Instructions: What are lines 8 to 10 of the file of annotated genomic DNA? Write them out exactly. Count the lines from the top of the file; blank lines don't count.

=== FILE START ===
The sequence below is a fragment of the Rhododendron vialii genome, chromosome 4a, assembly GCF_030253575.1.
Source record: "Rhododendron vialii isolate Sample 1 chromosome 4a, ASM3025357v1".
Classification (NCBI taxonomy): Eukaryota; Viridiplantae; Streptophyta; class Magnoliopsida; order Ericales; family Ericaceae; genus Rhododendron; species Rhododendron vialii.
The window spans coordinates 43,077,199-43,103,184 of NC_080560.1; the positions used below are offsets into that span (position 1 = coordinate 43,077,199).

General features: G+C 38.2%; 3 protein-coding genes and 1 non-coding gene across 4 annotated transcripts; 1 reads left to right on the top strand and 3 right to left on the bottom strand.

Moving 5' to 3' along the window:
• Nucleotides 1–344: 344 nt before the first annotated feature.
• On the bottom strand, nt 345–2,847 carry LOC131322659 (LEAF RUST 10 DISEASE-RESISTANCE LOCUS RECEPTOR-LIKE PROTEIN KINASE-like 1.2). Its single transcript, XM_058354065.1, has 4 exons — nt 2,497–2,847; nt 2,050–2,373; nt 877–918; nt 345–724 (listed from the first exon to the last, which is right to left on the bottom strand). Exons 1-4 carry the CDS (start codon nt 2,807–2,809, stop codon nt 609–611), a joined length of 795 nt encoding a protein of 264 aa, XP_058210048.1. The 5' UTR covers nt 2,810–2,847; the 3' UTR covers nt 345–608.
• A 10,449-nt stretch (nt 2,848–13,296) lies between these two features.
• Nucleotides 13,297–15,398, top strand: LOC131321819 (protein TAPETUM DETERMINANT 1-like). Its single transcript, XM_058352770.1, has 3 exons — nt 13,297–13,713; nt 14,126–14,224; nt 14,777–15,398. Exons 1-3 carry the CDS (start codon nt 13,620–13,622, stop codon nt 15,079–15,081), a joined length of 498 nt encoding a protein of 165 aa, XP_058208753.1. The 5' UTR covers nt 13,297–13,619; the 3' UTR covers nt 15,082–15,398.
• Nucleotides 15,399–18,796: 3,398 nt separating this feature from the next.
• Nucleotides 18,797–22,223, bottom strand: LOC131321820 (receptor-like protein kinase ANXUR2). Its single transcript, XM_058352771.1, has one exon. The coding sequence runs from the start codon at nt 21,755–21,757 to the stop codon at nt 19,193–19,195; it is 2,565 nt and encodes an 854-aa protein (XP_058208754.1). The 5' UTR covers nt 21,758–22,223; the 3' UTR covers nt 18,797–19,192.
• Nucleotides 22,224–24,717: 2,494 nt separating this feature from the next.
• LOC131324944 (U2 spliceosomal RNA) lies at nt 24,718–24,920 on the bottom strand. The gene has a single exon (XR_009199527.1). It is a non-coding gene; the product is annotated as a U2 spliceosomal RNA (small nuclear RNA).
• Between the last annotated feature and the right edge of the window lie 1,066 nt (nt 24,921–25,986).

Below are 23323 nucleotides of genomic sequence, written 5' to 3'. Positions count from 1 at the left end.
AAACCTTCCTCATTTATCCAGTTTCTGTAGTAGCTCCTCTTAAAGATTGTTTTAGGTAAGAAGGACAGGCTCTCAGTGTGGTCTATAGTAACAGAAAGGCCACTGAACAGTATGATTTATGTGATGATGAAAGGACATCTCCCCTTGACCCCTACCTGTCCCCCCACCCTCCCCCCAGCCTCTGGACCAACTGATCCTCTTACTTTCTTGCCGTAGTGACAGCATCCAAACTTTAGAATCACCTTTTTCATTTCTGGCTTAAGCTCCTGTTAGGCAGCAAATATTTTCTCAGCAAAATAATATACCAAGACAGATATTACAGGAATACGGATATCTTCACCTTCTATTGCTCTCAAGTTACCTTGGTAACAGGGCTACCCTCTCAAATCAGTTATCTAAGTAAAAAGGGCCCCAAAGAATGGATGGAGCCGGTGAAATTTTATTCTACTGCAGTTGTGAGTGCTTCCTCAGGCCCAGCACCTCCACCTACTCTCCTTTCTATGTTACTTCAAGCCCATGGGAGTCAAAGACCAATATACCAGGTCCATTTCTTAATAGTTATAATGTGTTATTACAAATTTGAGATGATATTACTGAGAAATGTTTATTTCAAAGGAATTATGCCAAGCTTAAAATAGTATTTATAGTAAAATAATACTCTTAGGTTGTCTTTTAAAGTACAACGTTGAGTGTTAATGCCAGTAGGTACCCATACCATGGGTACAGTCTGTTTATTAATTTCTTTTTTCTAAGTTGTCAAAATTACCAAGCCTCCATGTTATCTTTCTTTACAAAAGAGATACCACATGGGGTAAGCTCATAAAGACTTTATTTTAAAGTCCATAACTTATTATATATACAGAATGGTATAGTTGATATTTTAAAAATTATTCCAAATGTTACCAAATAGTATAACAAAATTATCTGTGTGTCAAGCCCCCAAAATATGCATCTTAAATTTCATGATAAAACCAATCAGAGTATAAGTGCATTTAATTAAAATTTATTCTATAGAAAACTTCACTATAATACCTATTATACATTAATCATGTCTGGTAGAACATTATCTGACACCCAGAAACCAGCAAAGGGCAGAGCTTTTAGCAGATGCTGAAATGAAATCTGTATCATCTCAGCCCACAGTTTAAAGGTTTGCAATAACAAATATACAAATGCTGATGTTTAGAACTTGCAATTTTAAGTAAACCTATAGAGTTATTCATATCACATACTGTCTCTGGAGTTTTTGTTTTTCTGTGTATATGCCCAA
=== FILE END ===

• On the bottom strand, nt 345–2,847 carry LOC131322659 (LEAF RUST 10 DISEASE-RESISTANCE LOCUS RECEPTOR-LIKE PROTEIN KINASE-like 1.2). Its single transcript, XM_058354065.1, has 4 exons — nt 2,497–2,847; nt 2,050–2,373; nt 877–918; nt 345–724 (listed from the first exon to the last, which is right to left on the bottom strand). Exons 1-4 carry the CDS (start codon nt 2,807–2,809, stop codon nt 609–611), a joined length of 795 nt encoding a protein of 264 aa, XP_058210048.1. The 5' UTR covers nt 2,810–2,847; the 3' UTR covers nt 345–608.
• A 10,449-nt stretch (nt 2,848–13,296) lies between these two features.
• Nucleotides 13,297–15,398, top strand: LOC131321819 (protein TAPETUM DETERMINANT 1-like). Its single transcript, XM_058352770.1, has 3 exons — nt 13,297–13,713; nt 14,126–14,224; nt 14,777–15,398. Exons 1-3 carry the CDS (start codon nt 13,620–13,622, stop codon nt 15,079–15,081), a joined length of 498 nt encoding a protein of 165 aa, XP_058208753.1. The 5' UTR covers nt 13,297–13,619; the 3' UTR covers nt 15,082–15,398.